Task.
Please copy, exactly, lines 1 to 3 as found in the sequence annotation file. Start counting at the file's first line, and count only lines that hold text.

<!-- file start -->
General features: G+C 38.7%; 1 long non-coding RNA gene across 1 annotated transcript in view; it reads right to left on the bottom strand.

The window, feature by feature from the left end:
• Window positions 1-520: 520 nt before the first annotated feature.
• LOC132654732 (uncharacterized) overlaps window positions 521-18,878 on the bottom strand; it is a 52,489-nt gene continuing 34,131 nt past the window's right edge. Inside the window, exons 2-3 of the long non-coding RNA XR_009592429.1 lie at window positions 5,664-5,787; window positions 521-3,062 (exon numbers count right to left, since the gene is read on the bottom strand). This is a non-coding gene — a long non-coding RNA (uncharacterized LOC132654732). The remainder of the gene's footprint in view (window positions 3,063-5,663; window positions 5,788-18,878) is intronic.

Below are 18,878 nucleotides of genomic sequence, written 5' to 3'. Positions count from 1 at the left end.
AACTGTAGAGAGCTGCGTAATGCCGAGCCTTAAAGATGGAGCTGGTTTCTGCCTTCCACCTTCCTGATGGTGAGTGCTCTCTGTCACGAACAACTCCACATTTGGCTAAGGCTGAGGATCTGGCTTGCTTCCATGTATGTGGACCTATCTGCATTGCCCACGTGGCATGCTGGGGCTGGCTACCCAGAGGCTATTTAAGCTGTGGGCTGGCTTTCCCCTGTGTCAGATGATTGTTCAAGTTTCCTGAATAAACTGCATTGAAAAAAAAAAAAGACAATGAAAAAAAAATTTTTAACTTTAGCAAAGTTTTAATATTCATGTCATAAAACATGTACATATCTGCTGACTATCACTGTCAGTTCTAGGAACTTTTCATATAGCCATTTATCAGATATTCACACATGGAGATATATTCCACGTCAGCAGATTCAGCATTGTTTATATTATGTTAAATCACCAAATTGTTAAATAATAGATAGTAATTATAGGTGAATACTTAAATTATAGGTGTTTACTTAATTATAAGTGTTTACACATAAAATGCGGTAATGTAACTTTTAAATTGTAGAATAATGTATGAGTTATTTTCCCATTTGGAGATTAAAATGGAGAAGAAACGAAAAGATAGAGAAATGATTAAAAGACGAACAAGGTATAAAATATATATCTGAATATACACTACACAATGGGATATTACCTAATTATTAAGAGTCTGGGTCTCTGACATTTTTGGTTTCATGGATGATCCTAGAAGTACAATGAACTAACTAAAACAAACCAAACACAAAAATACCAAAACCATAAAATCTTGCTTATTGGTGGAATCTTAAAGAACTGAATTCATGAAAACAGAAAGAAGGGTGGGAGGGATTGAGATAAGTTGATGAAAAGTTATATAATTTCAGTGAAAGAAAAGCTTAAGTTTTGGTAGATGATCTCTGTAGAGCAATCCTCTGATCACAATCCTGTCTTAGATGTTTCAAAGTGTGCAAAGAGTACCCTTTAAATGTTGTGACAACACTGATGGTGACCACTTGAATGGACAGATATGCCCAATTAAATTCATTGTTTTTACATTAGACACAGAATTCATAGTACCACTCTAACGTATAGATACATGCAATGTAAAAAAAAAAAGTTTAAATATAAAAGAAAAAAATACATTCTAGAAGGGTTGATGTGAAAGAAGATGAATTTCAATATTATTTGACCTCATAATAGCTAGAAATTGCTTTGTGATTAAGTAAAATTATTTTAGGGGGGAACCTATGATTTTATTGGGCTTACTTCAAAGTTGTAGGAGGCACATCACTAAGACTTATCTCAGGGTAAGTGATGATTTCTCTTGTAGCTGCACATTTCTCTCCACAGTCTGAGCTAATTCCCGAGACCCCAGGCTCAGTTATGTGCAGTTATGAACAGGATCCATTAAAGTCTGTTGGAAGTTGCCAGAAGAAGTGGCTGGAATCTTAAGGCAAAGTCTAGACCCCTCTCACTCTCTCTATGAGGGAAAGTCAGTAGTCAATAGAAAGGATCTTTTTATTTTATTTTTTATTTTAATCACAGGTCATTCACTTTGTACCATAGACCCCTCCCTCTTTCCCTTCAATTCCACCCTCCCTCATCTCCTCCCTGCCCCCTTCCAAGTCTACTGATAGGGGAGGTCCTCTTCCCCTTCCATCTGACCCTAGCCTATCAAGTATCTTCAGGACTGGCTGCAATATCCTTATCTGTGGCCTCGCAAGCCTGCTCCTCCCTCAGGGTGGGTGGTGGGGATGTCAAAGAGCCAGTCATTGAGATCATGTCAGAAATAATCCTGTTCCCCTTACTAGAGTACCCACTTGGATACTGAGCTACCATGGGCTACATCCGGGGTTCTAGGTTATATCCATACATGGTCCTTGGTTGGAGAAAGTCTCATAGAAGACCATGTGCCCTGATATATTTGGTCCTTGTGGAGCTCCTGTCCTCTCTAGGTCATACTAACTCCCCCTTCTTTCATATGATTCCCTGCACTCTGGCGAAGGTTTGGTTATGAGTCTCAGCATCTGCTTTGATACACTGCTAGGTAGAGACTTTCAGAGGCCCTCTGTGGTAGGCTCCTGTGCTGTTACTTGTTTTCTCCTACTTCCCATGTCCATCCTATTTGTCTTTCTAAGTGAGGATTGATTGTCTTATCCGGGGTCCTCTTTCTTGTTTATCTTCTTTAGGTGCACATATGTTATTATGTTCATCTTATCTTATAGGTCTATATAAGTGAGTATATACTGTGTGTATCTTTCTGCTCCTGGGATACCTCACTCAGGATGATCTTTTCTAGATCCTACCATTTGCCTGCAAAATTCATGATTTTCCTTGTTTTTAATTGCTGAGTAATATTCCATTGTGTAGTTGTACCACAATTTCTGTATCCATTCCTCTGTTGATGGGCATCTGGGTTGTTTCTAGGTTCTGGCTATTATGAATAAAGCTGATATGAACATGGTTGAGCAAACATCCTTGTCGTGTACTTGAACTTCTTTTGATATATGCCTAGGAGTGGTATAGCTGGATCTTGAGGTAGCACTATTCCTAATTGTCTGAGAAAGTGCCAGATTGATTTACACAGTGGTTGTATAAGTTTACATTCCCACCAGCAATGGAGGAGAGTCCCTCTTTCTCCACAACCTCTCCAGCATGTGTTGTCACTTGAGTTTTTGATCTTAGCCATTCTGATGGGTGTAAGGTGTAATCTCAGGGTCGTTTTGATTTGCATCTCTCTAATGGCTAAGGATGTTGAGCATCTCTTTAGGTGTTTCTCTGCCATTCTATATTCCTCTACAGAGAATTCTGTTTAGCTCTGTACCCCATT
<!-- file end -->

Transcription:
General features: G+C 38.7%; 1 long non-coding RNA gene across 1 annotated transcript in view; it reads right to left on the bottom strand.

The window, feature by feature from the left end:
• Window positions 1-520: 520 nt before the first annotated feature.